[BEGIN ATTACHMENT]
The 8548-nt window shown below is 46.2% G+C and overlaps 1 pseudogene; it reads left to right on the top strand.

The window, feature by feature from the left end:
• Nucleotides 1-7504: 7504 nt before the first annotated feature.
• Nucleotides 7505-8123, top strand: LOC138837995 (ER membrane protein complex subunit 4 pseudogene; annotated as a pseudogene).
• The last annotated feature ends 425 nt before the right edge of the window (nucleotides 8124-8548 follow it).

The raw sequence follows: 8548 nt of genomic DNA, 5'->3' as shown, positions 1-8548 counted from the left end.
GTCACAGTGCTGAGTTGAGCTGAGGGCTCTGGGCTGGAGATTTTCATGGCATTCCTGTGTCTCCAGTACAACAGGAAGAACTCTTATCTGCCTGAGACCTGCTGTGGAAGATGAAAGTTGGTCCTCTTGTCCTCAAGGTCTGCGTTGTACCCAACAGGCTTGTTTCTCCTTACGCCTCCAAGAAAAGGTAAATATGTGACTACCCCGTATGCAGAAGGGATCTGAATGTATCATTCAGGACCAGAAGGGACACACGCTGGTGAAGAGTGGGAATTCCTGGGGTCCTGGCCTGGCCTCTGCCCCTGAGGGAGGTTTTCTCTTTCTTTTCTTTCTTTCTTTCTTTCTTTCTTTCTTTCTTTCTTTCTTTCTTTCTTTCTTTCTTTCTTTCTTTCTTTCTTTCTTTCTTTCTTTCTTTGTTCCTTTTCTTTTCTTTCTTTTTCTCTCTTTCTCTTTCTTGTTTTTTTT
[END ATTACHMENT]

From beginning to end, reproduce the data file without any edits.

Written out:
The 8548-nt window shown below is 46.2% G+C and overlaps 1 pseudogene; it reads left to right on the top strand.

The window, feature by feature from the left end:
• Nucleotides 1-7504: 7504 nt before the first annotated feature.
• Nucleotides 7505-8123, top strand: LOC138837995 (ER membrane protein complex subunit 4 pseudogene; annotated as a pseudogene).
• The last annotated feature ends 425 nt before the right edge of the window (nucleotides 8124-8548 follow it).

The raw sequence follows: 8548 nt of genomic DNA, 5'->3' as shown, positions 1-8548 counted from the left end.
GTCACAGTGCTGAGTTGAGCTGAGGGCTCTGGGCTGGAGATTTTCATGGCATTCCTGTGTCTCCAGTACAACAGGAAGAACTCTTATCTGCCTGAGACCTGCTGTGGAAGATGAAAGTTGGTCCTCTTGTCCTCAAGGTCTGCGTTGTACCCAACAGGCTTGTTTCTCCTTACGCCTCCAAGAAAAGGTAAATATGTGACTACCCCGTATGCAGAAGGGATCTGAATGTATCATTCAGGACCAGAAGGGACACACGCTGGTGAAGAGTGGGAATTCCTGGGGTCCTGGCCTGGCCTCTGCCCCTGAGGGAGGTTTTCTCTTTCTTTTCTTTCTTTCTTTCTTTCTTTCTTTCTTTCTTTCTTTCTTTCTTTCTTTCTTTCTTTCTTTCTTTCTTTCTTTCTTTCTTTCTTTCTTTGTTCCTTTTCTTTTCTTTCTTTTTCTCTCTTTCTCTTTCTTGTTTTTTTT